Does anyone study GCSE Latin AND Spanish?

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Amethyst_
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Hey guys
Does anyone study GCSE Latin and Spanish (or french) ?

If you do, how is it studying both subjects as I'm not sure how hard it'll be ( for example too much memorisation )
Thanks
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username2775496
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Hi! Im doing both for GCSE at the moment. I put grammar points for each language on different colour flash cards so I can separate the two in my mind. I find that lots of spanish words come from latin words so making connections between the two languages helps as you are sort of doing both at the same time.
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pixiefuller
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(Original post by Amethyst_)
Hey guys
Does anyone study GCSE Latin and Spanish (or french) ?

If you do, how is it studying both subjects as I'm not sure how hard it'll be ( for example too much memorisation )
Thanks
I did GCSE Latin and French (my school didn't offer Spanish) and I found the subjects quite different. French had less grammar and there was writing and speaking involved, whereas Latin consisted of lots of grammar and translation. Both had a fair amount of vocab but I didn't find it too hard to remember everything (mind you I also took German!) and I learned vocab on the bus to school or whenever I had some spare time. I found Latin more similar to English as in Latin Lit. there is some analysis of words etc. so I found those two subjects a little easier. It shouldn't be hard for you if you enjoy them both and you might find that Latin is more similar to Spanish than you might think!
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Amethyst_
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(Original post by upbeat4)
Hi! Im doing both for GCSE at the moment. I put grammar points for each language on different colour flash cards so I can separate the two in my mind. I find that lots of spanish words come from latin words so making connections between the two languages helps as you are sort of doing both at the same time.
Hi thanks for your reply

In terms of workload, does it sometimes become too much studying both Spanish & latin as i feel i might have too much memorising to do alongside my 2 other gcse options triple science and geography.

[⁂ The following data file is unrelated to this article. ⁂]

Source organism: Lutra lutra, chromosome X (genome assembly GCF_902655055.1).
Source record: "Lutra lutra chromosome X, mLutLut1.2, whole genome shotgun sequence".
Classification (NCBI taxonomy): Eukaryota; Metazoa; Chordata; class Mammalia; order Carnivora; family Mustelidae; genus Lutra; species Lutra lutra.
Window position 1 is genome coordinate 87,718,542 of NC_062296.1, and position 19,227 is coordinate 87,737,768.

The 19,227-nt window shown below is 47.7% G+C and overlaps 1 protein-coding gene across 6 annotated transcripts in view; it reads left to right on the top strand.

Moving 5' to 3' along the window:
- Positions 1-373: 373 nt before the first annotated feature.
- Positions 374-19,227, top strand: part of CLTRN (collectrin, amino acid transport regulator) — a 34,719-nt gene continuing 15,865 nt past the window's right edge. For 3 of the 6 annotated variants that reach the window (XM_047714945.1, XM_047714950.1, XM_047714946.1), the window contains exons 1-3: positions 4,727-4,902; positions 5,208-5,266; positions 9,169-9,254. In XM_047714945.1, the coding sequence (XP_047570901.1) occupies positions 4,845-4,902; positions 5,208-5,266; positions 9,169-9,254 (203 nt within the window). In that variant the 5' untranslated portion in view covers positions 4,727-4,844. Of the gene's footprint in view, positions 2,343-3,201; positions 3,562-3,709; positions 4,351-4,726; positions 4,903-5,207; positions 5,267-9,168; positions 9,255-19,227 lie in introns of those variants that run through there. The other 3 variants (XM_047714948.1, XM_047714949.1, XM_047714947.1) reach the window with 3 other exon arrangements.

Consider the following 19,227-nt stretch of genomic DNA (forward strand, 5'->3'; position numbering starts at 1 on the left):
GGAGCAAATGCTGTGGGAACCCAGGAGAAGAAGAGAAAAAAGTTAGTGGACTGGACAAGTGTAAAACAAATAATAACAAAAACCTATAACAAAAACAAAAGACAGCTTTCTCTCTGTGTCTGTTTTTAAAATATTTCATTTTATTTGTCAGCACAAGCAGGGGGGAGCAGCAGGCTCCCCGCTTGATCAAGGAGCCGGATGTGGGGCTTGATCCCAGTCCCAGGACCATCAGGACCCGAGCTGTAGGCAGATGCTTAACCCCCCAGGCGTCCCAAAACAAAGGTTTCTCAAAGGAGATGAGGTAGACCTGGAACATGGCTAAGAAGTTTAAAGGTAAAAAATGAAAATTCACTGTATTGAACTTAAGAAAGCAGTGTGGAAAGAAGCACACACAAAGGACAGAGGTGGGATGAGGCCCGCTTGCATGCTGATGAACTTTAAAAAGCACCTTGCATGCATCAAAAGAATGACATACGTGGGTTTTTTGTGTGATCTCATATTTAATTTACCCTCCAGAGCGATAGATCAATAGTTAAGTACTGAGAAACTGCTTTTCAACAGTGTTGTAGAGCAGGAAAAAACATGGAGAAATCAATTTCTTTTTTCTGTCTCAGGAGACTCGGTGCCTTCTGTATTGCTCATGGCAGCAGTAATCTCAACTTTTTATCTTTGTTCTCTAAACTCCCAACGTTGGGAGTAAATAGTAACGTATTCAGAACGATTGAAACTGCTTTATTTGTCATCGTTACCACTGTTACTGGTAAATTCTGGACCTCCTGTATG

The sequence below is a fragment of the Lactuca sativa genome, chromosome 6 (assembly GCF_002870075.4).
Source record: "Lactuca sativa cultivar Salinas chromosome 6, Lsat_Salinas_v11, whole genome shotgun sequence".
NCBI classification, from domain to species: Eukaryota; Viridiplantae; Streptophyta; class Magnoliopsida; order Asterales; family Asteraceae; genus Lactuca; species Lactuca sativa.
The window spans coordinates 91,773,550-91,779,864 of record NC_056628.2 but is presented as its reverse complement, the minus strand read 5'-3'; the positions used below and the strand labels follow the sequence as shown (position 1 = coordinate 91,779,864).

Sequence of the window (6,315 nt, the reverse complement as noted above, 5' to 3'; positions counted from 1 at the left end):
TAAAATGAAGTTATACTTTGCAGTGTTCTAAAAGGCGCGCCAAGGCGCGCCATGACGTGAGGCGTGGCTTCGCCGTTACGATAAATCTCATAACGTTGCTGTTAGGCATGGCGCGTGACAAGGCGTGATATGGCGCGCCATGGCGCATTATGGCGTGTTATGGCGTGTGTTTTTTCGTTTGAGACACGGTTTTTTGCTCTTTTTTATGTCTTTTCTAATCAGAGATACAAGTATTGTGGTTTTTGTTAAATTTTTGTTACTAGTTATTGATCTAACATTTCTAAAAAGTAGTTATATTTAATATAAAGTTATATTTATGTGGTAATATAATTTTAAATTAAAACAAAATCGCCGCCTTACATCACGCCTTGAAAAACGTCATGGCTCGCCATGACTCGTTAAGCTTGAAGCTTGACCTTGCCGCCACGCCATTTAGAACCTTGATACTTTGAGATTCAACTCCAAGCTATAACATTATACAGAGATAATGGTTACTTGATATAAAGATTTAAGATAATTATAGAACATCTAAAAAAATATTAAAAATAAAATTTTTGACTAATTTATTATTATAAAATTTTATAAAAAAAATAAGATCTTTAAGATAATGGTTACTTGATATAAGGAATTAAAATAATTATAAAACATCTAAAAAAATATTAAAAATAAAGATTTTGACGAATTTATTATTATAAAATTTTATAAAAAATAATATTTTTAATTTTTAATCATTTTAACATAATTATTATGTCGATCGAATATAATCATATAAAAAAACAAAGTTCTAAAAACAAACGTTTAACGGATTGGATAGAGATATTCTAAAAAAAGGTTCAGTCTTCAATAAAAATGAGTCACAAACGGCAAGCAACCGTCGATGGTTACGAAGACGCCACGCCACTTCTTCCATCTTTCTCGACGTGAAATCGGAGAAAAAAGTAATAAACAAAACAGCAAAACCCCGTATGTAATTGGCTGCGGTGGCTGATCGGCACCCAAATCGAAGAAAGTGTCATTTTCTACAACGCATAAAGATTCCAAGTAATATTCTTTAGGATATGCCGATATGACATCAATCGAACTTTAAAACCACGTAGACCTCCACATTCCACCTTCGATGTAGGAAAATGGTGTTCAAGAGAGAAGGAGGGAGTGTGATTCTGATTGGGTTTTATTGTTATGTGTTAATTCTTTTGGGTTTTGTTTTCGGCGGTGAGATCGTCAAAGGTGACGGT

Thanks!
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username2775496
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(Original post by Amethyst_)
Hi thanks for your reply

In terms of workload, does it sometimes become too much studying both Spanish & latin as i feel i might have too much memorising to do alongside my 2 other gcse options triple science and geography.
Thanks!
As well as Latin and Spanish, I'm doing triple science and history. For our end of year exams, I found that as long as you were fairly familiar with spanish vocab, you didnt need to spend as much time learning it. I had a couple of phrases that I remembered for the exam which I included in the writing. If you learn it as a phrase, it feels like less learning to do. For Latin literature, I used the chunking method where you remember the story in chunks. I had to read it over, memorise it, write it down, check it and repeat so learning the literature took longer. While looking at the translation, I looked at the most important techniques used, word order, cases and other stuff in each sentence or passage. For the language exam, I separated the vocab list into words that I did know and words that I was less familiar with and came up with something memorable to remember the tricky word. Like for example, to remember what quid meant, I would remember my latin teacher saying 'oh what do I have in my pocket? Its a quid!' So as I used these methods, I managed with the workload and got 95% as my average in latin.

I hope that this very waffly explanation helps.
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Amethyst_
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(Original post by upbeat4)
As well as Latin and Spanish, I'm doing triple science and history. For our end of year exams, I found that as long as you were fairly familiar with spanish vocab, you didnt need to spend as much time learning it. I had a couple of phrases that I remembered for the exam which I included in the writing. If you learn it as a phrase, it feels like less learning to do. For Latin literature, I used the chunking method where you remember the story in chunks. I had to read it over, memorise it, write it down, check it and repeat so learning the literature took longer. While looking at the translation, I looked at the most important techniques used, word order, cases and other stuff in each sentence or passage. For the language exam, I separated the vocab list into words that I did know and words that I was less familiar with and came up with something memorable to remember the tricky word. Like for example, to remember what quid meant, I would remember my latin teacher saying 'oh what do I have in my pocket? Its a quid!' So as I used these methods, I managed with the workload and got 95% as my average in latin.